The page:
Music Lessons Are Beneficial to the Brain

By DeZarn, Guy | The Washington Times (Washington, DC), October 8, 1997 | Go to article overview
Save to active project

Music Lessons Are Beneficial to the Brain


DeZarn, Guy, The Washington Times (Washington, DC)


When residents of Alexandria decried the excess of sex and violence in our public schools, the School Board apparently thought they spoke of the proliferation of the sax and violins.

How else to describe a decision to budget a measly $25,000 for musical instrument repair and purchase, while splurging on a $25 million white elephant - Apple computers and the Internet?

Yet with the stroke of a pen, the board did just that. What makes the actions all the more reprehensible is that they fly in the face of all recent studies on how learning occurs.

Scientific support for teaching children to play an instrument at an early age is now trumpeted by medical journals, brain researchers and major medical centers.

It turns out that the brain, while young and malleable, actually changes its makeup when exposed to music training. Brain cells that would otherwise be sloughed off are used to wire the brain in a way that improves the spatial-temporal abilities critical to solving math and science problems.

For a system steeped in low achievement, particularly in math and science, here is a solution. For a system seeking tools to teach mental discipline and physical responsibility, here is the violin, the piano and the saxophone.

Given what we know of music's unique ability to teach formation of mental imagery and the ability to reason in sequence, why have the leaders of our school system ignored this approach? Why, when the very skills needed to excel in science and math are literally at our fingertips, do we look elsewhere?

Studies confirming the remarkable success of music instruction also expose the computer for what it is - a powerful, albeit oft-abused, machine, ill-suited to instruction in elementary schools.

In research highlighted by the medical journals, 78 preschoolers of diverse socioeconomic backgrounds were divided into four groups. Those children given two 15-minute piano lessons weekly scored an average of 34 percent higher on tests of spatial-temporal ability than groups given computer instruction. Those given no instruction revealed no improvement.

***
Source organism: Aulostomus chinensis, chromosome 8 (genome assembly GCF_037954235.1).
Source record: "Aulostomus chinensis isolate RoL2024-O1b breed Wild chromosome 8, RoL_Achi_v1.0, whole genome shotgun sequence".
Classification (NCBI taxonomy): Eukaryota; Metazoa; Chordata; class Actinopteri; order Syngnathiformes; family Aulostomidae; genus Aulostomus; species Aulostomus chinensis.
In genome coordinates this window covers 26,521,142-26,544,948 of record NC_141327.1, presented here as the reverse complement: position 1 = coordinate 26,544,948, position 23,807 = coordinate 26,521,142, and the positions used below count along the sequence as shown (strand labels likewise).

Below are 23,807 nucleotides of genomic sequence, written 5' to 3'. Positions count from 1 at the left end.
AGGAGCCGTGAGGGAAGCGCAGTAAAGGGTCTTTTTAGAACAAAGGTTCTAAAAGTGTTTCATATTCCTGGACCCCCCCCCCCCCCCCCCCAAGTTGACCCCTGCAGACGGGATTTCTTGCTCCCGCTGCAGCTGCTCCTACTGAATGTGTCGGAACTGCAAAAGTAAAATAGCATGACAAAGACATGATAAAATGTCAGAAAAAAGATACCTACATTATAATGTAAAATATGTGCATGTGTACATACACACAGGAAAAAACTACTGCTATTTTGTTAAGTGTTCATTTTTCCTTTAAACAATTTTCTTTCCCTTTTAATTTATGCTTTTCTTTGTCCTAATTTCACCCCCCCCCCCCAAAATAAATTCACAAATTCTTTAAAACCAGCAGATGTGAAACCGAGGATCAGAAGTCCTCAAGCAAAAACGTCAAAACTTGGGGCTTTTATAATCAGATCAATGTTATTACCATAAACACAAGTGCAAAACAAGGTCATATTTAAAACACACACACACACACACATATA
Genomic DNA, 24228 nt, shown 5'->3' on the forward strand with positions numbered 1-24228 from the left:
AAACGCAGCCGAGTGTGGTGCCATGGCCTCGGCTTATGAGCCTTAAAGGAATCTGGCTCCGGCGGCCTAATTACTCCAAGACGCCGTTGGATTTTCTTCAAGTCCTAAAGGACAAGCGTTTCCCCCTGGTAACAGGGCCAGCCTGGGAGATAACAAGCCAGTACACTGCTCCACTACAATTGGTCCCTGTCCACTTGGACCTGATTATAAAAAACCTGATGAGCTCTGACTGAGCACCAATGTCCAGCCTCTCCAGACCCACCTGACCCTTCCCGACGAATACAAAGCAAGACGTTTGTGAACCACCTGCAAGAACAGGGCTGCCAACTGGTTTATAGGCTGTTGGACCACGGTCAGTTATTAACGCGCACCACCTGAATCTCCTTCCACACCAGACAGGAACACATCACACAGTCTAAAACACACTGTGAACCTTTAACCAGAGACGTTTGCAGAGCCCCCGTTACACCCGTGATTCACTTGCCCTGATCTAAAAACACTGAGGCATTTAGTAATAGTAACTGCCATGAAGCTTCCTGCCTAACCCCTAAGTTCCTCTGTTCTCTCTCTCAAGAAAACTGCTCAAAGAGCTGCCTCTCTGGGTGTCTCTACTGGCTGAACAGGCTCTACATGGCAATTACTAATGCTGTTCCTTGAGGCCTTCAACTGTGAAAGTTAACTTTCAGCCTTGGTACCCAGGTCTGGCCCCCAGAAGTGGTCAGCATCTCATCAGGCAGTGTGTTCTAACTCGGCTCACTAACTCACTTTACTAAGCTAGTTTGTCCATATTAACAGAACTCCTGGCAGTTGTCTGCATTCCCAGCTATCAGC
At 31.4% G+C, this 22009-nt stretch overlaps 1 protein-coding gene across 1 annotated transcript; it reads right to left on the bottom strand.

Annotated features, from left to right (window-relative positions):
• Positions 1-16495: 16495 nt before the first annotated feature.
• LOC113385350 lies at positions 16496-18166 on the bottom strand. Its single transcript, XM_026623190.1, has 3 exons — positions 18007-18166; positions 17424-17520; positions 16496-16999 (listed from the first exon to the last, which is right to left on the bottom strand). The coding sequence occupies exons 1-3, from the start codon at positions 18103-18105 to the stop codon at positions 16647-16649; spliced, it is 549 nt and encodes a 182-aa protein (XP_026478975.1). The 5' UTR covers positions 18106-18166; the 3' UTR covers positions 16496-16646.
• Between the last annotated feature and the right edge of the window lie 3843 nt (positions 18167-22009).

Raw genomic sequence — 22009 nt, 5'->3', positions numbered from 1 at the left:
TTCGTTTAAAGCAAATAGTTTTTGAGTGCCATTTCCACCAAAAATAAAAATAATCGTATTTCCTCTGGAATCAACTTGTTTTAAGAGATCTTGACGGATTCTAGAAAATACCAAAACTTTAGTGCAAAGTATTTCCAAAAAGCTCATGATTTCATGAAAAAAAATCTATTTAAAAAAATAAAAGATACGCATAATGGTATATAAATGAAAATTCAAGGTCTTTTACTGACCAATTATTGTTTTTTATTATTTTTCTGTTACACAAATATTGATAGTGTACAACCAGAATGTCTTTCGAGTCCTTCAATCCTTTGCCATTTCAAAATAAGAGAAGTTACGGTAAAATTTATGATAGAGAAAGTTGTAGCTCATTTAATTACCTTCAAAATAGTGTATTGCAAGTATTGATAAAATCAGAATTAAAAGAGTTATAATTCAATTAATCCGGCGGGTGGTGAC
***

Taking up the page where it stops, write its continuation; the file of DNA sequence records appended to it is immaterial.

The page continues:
Little surprise that amid the money and influence of the city's snake-oil salesmen, their pitches amplified by their school board mouthpieces, these compelling facts are drowned out.

Big money is riding on the "wiring" of our schools. The violin lobby is easily muted.

And while you rarely see a trumpet case toted into the offices where decisions are made, Alexandria can claim a glut of purveyors of peripherals championing high-tech policies that are as expensive as they are flawed.

The rest of this article is only available to active members of Questia

Sign up now for a free, 1-day trial and receive full access to:

  • Questia's entire collection
  • Automatic bibliography creation
  • More helpful research tools like notes, citations, and highlights
  • Ad-free environment

Already a member? Log in now.

Notes for this article

Add a new note
If you are trying to select text to create highlights or citations, remember that you must now click or tap on the first word, and then click or tap on the last word.
Loading One moment ...
Project items
Notes
Cite this article

Cited article

Style
Citations are available only to our active members.
Sign up now to cite pages or passages in MLA, APA and Chicago citation styles.

Cited article

Music Lessons Are Beneficial to the Brain
Settings

Settings

Typeface
Text size Smaller Larger
Search within

Search within this article

Look up

Look up a word

  • Dictionary
  • Thesaurus
Please submit a word or phrase above.
Print this page

Print this page

Why can't I print more than one page at a time?

While we understand printed pages are helpful to our users, this limitation is necessary to help protect our publishers' copyrighted material and prevent its unlawful distribution. We are sorry for any inconvenience.
Full screen

matching results for page

Cited passage

Style
Citations are available only to our active members.
Sign up now to cite pages or passages in MLA, APA and Chicago citation styles.

Cited passage

Welcome to the new Questia Reader

The Questia Reader has been updated to provide you with an even better online reading experience.  It is now 100% Responsive, which means you can read our books and articles on any sized device you wish.  All of your favorite tools like notes, highlights, and citations are still here, but the way you select text has been updated to be easier to use, especially on touchscreen devices.  Here's how:

1. Click or tap the first word you want to select.
2. Click or tap the last word you want to select.

OK, got it!

Thanks for trying Questia!

Please continue trying out our research tools, but please note, full functionality is available only to our active members.

Your work will be lost once you leave this Web page.

For full access in an ad-free environment, sign up now for a FREE, 1-day trial.

Already a member? Log in now.

Are you sure you want to delete this highlight?